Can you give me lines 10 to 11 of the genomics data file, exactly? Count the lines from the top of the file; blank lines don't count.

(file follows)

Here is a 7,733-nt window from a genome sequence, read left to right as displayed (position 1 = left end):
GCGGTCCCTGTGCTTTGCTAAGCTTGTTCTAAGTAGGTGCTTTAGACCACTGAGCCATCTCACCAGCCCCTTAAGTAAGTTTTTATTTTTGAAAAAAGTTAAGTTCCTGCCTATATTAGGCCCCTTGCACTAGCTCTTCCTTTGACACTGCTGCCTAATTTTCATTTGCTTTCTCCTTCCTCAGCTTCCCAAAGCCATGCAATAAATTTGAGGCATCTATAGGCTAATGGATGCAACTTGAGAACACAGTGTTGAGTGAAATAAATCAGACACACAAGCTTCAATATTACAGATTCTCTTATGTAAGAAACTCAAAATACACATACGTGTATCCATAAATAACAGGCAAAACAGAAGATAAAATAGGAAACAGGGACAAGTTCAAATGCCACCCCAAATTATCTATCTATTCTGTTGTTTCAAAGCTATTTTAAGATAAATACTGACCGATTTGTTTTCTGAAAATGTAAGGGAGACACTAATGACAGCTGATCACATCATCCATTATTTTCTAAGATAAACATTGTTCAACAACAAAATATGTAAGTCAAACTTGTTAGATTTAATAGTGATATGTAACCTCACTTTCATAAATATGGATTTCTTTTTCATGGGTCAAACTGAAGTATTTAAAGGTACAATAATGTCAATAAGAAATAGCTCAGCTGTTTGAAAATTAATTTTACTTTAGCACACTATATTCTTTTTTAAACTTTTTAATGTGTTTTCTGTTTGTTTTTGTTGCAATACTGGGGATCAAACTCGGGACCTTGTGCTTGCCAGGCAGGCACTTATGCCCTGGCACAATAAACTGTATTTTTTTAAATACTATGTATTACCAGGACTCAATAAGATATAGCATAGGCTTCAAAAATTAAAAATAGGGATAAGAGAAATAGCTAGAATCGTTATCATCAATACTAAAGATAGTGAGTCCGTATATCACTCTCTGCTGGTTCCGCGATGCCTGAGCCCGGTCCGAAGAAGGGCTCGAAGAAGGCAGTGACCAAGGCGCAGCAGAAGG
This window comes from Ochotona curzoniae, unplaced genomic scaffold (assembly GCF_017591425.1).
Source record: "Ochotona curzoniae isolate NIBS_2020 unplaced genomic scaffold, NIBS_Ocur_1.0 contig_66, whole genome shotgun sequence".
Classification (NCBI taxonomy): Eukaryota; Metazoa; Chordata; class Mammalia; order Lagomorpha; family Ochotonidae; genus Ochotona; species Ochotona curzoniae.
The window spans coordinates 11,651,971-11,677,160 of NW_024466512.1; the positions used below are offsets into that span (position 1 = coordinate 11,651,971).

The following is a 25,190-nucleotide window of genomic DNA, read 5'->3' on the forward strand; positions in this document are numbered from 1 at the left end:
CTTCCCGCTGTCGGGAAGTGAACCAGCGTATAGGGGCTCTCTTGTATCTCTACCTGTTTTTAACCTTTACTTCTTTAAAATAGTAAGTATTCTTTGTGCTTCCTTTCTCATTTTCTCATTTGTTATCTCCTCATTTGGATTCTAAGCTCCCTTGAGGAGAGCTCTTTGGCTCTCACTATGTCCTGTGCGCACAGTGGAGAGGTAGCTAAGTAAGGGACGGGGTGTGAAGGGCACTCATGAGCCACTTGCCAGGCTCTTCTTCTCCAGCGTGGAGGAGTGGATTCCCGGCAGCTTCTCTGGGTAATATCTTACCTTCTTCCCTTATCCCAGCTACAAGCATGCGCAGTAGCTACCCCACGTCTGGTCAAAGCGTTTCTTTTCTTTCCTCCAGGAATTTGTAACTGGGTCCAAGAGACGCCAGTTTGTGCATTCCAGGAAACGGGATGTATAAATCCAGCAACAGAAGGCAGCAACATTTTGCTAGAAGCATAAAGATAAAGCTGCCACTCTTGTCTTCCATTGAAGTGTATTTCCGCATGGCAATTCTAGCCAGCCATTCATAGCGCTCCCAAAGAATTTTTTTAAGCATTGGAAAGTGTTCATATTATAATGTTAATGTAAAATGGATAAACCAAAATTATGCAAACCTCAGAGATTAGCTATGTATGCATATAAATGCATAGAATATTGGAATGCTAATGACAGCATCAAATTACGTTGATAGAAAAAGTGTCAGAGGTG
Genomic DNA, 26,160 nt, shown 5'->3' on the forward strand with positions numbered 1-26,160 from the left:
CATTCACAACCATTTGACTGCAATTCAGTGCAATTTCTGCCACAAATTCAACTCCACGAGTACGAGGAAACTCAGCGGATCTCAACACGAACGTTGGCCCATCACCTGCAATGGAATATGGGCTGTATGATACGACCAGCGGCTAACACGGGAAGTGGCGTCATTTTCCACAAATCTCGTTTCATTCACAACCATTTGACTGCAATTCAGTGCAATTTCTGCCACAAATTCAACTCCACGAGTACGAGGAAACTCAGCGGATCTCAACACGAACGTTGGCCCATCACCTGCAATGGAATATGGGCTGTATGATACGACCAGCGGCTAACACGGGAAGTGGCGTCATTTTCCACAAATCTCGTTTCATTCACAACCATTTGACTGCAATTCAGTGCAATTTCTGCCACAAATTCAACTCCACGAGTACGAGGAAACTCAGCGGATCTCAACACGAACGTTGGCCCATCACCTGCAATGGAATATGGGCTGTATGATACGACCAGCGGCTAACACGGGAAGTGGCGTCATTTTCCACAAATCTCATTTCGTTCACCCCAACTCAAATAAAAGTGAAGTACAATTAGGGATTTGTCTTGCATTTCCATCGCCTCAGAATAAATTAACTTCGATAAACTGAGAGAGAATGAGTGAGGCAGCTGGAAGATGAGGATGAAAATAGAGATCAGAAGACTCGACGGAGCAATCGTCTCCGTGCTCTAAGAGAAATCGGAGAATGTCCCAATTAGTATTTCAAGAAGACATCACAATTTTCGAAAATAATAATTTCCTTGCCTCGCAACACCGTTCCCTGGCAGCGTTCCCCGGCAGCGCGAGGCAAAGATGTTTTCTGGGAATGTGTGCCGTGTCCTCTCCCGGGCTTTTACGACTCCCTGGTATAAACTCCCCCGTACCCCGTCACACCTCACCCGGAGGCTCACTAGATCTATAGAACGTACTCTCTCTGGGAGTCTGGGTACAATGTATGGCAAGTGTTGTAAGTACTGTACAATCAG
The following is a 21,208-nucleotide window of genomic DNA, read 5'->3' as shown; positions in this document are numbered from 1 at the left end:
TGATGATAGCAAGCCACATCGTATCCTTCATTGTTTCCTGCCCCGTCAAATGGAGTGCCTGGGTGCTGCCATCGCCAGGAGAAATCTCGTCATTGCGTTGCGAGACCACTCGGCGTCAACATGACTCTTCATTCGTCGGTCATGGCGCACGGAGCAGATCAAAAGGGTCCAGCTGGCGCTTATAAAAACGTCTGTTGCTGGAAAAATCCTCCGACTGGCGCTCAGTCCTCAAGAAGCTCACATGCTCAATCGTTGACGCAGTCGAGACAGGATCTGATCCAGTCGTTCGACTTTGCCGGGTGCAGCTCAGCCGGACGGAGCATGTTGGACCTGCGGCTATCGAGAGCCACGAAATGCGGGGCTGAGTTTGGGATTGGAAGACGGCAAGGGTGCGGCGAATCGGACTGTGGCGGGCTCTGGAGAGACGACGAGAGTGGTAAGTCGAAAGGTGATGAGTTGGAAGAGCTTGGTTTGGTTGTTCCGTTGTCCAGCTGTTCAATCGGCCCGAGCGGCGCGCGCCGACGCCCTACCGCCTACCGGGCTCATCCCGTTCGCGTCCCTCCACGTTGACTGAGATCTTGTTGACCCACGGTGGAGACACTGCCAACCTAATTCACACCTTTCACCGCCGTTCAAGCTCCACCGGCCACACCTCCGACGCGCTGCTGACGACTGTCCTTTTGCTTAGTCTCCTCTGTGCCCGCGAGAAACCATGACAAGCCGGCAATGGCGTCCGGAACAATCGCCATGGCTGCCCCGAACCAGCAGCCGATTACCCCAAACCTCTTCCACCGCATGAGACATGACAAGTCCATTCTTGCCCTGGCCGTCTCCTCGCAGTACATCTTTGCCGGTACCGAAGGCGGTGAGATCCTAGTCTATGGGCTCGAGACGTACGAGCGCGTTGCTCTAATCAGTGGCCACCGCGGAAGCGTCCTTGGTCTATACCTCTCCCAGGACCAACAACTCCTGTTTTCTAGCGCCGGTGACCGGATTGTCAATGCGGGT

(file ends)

CATTCACAACCATTTGACTGCAATTCAGTGCAATTTCTGCCACAAATTCAACTCCACGAGTACGAGGAAACTCAGCGGATCTCAACACGAACGTTGGCCCATCACCTGCAATGGAATATGGGCTGTATGATACGACCAGCGGCTAACACGGGAAGTGGCGTCATTTTCCACAAATCTCGTTTCATTCACAACCATTTGACTGCAATTCAGTGCAATTTCTGCCACAAATTCAACTCCACGAGTACGAGGAAACTCAGCGGATCTCAACACGAACGTTGGCCCATCACCTGCAATGGAATATGGGCTGTATGATACGACCAGCGGCTAACACGGGAAGTGGCGTCATTTTCCACAAATCTCGTTTCATTCACAACCATTTGACTGCAATTCAGTGCAATTTCTGCCACAAATTCAACTCCACGAGTACGAGGAAACTCAGCGGATCTCAACACGAACGTTGGCCCATCACCTGCAATGGAATATGGGCTGTATGATACGACCAGCGGCTAACACGGGAAGTGGCGTCATTTTCCACAAATCTCATTTCGTTCACCCCAACTCAAATAAAAGTGAAGTACAATTAGGGATTTGTCTTGCATTTCCATCGCCTCAGAATAAATTAACTTCGATAAACTGAGAGAGAATGAGTGAGGCAGCTGGAAGATGAGGATGAAAATAGAGATCAGAAGACTCGACGGAGCAATCGTCTCCGTGCTCTAAGAGAAATCGGAGAATGTCCCAATTAGTATTTCAAGAAGACATCACAATTTTCGAAAATAATAATTTCCTTGCCTCGCAACACCGTTCCCTGGCAGCGTTCCCCGGCAGCGCGAGGCAAAGATGTTTTCTGGGAATGTGTGCCGTGTCCTCTCCCGGGCTTTTACGACTCCCTGGTATAAACTCCCCCGTACCCCGTCACACCTCACCCGGAGGCTCACTAGATCTATAGAACGTACTCTCTCTGGGAGTCTGGGTACAATGTATGGCAAGTGTTGTAAGTACTGTACAATCAG
The following is a 21,208-nucleotide window of genomic DNA, read 5'->3' as shown; positions in this document are numbered from 1 at the left end: